These are the greens that grow from a garlic clove and can be used in dishes that would normally call for green onion chives, like baked potatoes or salads. Garlic starts to lose its strong flavour when the shoots grow, so if you find a lonely garlic clove in your pantry that’s starting to shoot, regrow it rather than throw it away. To regrow, place a garlic clove in a small cup and add a little water; do not submerge it. Within a few days, you’ll start to see roots growing, followed by shoots shortly after. When the sprouts are 3 inches long, you can cut them for use, leaving 1/3 of the shoot behind.
Beetroot will not completely regrow in water, but it will produce lovely green tops which you can use to make salads, smoothies, greens powder and more! Slice off the top portion of the beet, taking no more than 1/3 of the top. Fill a small bowl with a little water and place the beet top in with the cut side facing down. Set the glass near a well-lit window, and change the water every few days to prevent bacterial growth. The beet will produce greens for several weeks.
Cabbage can regrow to full size. Place the root end in a shallow bowl of water, and place near a well-lit window. Within one week, new regrowth should start to sprout from the centre. You can harvest the cabbage on the smaller side to get the best flavour. After 2 weeks or so, the cabbage can be transplanted into a pot or soil to sprout a whole new head.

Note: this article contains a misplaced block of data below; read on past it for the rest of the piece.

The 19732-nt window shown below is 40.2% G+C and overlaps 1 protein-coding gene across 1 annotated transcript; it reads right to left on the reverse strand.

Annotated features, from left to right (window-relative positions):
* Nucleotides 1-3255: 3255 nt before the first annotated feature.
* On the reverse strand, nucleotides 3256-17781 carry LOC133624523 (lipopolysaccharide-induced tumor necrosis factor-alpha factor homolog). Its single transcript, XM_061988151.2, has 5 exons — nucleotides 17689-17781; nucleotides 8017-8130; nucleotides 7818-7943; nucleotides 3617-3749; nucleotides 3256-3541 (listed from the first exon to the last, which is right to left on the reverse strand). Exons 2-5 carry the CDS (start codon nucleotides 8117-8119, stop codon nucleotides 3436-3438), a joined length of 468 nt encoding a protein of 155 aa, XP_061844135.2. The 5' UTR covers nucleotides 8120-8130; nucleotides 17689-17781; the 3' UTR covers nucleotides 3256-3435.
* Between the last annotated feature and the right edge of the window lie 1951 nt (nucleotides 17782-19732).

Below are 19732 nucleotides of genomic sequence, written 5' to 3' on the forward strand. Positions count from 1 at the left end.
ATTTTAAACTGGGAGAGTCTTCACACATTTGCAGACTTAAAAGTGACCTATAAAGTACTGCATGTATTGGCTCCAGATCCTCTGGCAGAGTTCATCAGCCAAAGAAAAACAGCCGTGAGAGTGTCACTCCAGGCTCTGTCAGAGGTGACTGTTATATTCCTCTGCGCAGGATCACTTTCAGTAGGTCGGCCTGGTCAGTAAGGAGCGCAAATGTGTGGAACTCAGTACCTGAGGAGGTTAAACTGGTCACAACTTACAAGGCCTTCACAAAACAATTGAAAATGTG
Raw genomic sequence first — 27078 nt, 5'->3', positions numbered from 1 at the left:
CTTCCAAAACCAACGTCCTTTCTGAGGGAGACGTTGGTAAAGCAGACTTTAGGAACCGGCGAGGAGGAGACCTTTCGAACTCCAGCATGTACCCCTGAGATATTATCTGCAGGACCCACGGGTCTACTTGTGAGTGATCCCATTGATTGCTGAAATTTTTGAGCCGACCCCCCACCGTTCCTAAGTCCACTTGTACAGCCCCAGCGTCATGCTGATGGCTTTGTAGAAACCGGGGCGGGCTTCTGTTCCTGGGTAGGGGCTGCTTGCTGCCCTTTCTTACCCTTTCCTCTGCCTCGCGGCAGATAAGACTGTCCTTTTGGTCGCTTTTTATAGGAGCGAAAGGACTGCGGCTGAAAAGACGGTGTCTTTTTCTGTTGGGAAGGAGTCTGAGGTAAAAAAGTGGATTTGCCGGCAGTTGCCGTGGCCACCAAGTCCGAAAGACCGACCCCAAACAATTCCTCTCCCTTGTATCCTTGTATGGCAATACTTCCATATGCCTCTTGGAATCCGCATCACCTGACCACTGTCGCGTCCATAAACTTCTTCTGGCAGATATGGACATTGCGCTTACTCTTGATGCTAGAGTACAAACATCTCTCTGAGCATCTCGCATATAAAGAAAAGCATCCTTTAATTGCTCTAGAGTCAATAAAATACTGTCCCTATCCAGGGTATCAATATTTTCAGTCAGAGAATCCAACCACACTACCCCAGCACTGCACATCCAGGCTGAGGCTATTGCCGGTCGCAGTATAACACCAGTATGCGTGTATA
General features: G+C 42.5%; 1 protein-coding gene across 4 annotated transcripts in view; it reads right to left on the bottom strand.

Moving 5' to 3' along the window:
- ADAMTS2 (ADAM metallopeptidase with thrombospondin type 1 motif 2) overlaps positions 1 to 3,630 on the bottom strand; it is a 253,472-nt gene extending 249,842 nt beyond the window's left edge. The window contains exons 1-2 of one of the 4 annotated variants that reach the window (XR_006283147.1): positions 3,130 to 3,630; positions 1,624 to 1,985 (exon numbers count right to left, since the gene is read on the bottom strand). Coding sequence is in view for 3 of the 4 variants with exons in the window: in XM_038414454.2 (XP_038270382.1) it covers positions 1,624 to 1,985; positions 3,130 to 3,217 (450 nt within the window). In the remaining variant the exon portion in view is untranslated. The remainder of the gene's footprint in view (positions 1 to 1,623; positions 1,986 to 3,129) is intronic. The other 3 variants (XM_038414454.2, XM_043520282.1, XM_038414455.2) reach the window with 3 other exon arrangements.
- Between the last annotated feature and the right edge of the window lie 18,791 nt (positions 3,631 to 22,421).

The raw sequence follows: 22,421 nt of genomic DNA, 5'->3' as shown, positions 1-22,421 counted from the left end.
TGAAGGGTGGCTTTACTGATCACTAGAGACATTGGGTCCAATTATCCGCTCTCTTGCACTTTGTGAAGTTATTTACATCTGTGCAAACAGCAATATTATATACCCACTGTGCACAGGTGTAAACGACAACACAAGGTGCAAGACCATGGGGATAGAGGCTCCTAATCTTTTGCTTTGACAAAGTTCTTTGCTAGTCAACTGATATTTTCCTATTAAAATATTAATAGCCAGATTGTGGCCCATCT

These can be regrown to full size. Cut off the bottom 2-3 inches of the stalk and place in a tall glass with shallow water. Within one week, new regrowth should start to show from the centre.
There are many other veggies you can regrow using a small scrap from the original food. The following foods can start off being regrown in water, but should be transferred to soil for full growth and harvest:
- Cilantro (coriander)
- Lemon balm
- Onions (red, white, or yellow)
- Sweet potatoes
You can also save the seeds from lemons, apples, cherries, nectarines, peppers, peaches, pumpkins, tomatoes, and plums to grow your own fruits and veggies!
As always, this is not personal medical advice and we recommend that you talk with your doctor before trying or using any new products. It’s important to check with a doctor before taking this or any new product, especially if taking any other medicine or supplement or if pregnant or nursing. Be sure to check ingredients to make sure there is no risk of an allergic reaction.
What veggies are you regrowing? What have you used them in? Share in the comments below.
Lots of love,
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Bell, Melissa J. (December 10, 2018). How to Grow a Beet in Water Without Seeds. SFGate. Retrieved from https://homeguides.sfgate.com/grow-beet-water-seeds-28164.html
Adrienne. (December 22, 2018). How to Regrow Food in Water. Whole New Mom. Retrieved from https://wholenewmom.com/whole-new-budget/grow-in-water-plants-that-grow-in-water/
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Wimbush-Bourque, Aimée. (February 25, 2019). How to Regrow Vegetable Scraps. Simple Bites. Retrieved from https://simplebites.net/how-to-regrow-vegetable-scraps/